VIC 19 | Neurofeedback

Today, KL Wells interviews Vanessa Sexson, a neuro-therapist who has been in the healing profession for 30 years.

In this episode, Vanessa addresses what neurofeedback is and how it can change your life. She discusses how to train your brain to experience change through breathing, re-training, and a no-talk option to heal.

The re-training addresses dysregulation and, therefore, relief from symptoms. Clients experience positive change as they feel, think, and perform better.

Learn about improved resilience, optimal performance, and harmony for our brain, body, spirit, heart, health, and self. Join in!

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Vanessa Sexson On Neurofeedback – What It Is And How It Can Change Your Life

We are here with Vanessa Sexson. I can’t even begin to tell you how excited I am to have her here. We met quite a while ago in Bozeman, Montana when I was having some major challenges with my son. Now he’s about ready to turn 32. I reached out to Vanessa to reconnect and find out what she was up to. I found out that she’s been on quite a journey since we saw each other last.

She was so foundational pivotable life-affirming and life-changing for me in the midst of the crisis that I was dealing with relative to Sam. We always need someone that’s going to hold the ground for us, tell us the truth, and help us navigate the best way possible. For me, that was Vanessa. It is with great pleasure that I say hi to you and turn it a little bit over to you.

Thank you. I remember that day very well when you and Sam walked into the office. First of all, I was honored and thrilled to work with both of you because one of my greatest passions is working with people who are smart and creative. That’s what I got from both of you. Thank you very much. Those are incredibly kind words.

I might start now and go backward. My journey is finding the love of neurofeedback and biofeedback. Living in Bozeman, there were not a lot of services, particularly for people with addiction. That is how I landed on neurofeedback. Looking back, I wish I would have started with neurofeedback in Bozeman at that time because it is an avenue that is so individual and helpful and a way to train the brain.

How I landed on neurofeedback was partially from you and Sam, and what I’ve calculated as 108 clients. I call my journey myself, a daughter, a dog, and 108 clients, being extremely creative, all of whom sat and said the same thing to me, “Is there something more I should be doing?” That sentence both haunted me and blessed me because it led me to neurofeedback. Is there something more we can do for everybody?

Personally, growing up as a very introverted shy child, all the teachers said, “What’s wrong with her?” instead of, “Let’s honor who this person is in the world.” This led me to the dog. The dog was in dog training. He’s part Husky, part Pomeranian, part who knows, cute and beautiful town husky. He’s gorgeous and naughty. He gets kicked out of three preschools.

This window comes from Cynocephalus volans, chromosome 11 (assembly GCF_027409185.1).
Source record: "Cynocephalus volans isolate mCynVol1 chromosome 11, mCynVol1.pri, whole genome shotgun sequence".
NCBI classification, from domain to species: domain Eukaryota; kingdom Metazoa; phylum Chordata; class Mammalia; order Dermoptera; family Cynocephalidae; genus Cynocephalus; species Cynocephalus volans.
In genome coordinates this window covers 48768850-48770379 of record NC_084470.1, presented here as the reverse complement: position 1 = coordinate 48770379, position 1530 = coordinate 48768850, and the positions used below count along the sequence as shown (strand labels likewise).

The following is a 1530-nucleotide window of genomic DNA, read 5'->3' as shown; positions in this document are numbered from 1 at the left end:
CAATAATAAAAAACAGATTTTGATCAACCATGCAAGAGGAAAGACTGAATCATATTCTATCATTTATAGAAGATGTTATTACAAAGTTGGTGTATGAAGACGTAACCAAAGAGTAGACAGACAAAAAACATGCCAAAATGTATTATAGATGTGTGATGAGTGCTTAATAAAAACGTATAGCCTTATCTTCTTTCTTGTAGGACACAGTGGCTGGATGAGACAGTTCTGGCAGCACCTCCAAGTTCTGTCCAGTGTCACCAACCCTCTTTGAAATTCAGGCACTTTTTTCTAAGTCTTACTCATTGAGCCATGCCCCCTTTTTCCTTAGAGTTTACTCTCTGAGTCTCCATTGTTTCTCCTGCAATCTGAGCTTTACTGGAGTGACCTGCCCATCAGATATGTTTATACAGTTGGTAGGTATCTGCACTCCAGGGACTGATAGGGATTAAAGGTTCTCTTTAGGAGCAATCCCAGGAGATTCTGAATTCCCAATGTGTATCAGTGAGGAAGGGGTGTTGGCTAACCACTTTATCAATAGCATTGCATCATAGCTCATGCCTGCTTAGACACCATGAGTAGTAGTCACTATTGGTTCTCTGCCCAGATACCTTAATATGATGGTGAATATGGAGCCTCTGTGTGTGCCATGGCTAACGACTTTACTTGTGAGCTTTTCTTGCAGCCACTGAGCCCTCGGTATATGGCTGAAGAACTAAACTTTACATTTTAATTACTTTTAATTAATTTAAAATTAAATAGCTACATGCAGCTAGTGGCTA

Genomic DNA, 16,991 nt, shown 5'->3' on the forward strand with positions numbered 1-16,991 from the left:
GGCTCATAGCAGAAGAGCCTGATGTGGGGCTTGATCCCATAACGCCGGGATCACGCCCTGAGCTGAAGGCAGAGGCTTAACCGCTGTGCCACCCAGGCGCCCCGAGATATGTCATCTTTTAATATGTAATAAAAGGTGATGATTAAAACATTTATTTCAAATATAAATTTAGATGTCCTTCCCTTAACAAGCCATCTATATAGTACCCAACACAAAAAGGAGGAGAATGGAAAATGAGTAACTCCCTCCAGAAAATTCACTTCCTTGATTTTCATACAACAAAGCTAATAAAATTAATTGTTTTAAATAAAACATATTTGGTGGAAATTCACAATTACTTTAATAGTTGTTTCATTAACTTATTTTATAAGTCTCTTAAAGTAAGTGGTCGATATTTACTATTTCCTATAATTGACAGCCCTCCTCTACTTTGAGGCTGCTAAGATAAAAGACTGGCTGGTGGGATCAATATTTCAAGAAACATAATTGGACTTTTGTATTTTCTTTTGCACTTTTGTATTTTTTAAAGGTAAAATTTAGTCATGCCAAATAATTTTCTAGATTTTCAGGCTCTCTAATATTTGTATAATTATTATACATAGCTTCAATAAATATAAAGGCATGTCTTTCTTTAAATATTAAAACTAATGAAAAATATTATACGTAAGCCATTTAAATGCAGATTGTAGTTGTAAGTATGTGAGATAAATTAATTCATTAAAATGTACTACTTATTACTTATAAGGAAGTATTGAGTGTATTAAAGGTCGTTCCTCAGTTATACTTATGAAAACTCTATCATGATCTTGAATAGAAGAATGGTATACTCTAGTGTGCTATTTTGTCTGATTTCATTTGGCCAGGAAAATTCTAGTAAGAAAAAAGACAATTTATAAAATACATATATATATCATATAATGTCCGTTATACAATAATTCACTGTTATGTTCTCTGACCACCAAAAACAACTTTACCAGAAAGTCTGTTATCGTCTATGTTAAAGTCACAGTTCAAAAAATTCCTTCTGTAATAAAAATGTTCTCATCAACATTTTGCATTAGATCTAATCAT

There was a trainer there named Caroline that was in search and rescue and something called nose work. I said, “Can Coby, the Husky, join your nose work group?” “Absolutely not. We do German Shepherds and dogs that we know will be successful.” I pout. She calls me back this fabulous and says, “Let’s give Coby a try.”

They put the scent of a birch on a Q-tip and they hide the Q-tip in a 100-year-old pig barn in Bozeman, Montana. It’s fabulous. It smells of mice, pigs poop, and everything. Coby has three minutes to go in the barn and find a Q-tip that smells like birch. Coby doesn’t care about birch. He cares about chicken, bison, mice poop, and whatever.

After training him, here’s what amazes me, Coby would go in the barn. In three minutes, he would find the smell on a Q-tip, come to me, and say, “There’s the smell.” His reward at first was meat then it was the simple me saying, “Good boy.” I said, “Coby will do all that for a good boy?” She said, “Yes.” “How?” She said, “You trained his brain.” That was the keyword. I go home. I type in, “Train your brain.” What came up is neurofeedback. This dog training was also pivotal in me going if this Coby who got kicked out of three preschools has the potential to find something he doesn’t care about. What is it I have the potential before and these 108 highly creative, fabulous people?

Off to neurofeedback training I go terrified. In my training, having to train myself, you put electrodes on your head. It’s all measuring electrical activity. The first day I go in, they measure the electrical activity in my brain and look at it. At that moment, I looked at my brainwaves, which were on a big PowerPoint slide on the wall for everybody to see. My first thought was, “There’s nothing wrong with me. It’s my brain. This is how my brain functions.”

I take it one step further. There’s a lot I can do better like Coby in training. I can train my brain to do even better. I have the potential to do anything I want if I train my brain. That combined with what sounds opposite sounds like a contradiction of, “There’s nothing wrong with me.” I can look at my brain and go, “You’re introverted.” That’s because it’s in there. It can’t change, then I go back to the office after all the training and I needed hours. I said to all my clients, “Can I, in essence, practice on your brain?”

Not one client said no to me which honored my heart. We proceeded to do lots and lots of training with neurofeedback. Majority of my clients have problems with addiction. With the problem of addiction. I’ve been told the same thing over and over. That is, “Nothing works.” “Let’s try neurofeedback.” I hook up the brain and then here’s another pivotal move. I’m learning all the way with everybody else of, “Here is your beautiful brainwaves. Here, in essence, your body waves. Here’s how you’re breathing, temperature, sweat, and heart rate. We hook you all up. It doesn’t hurt.”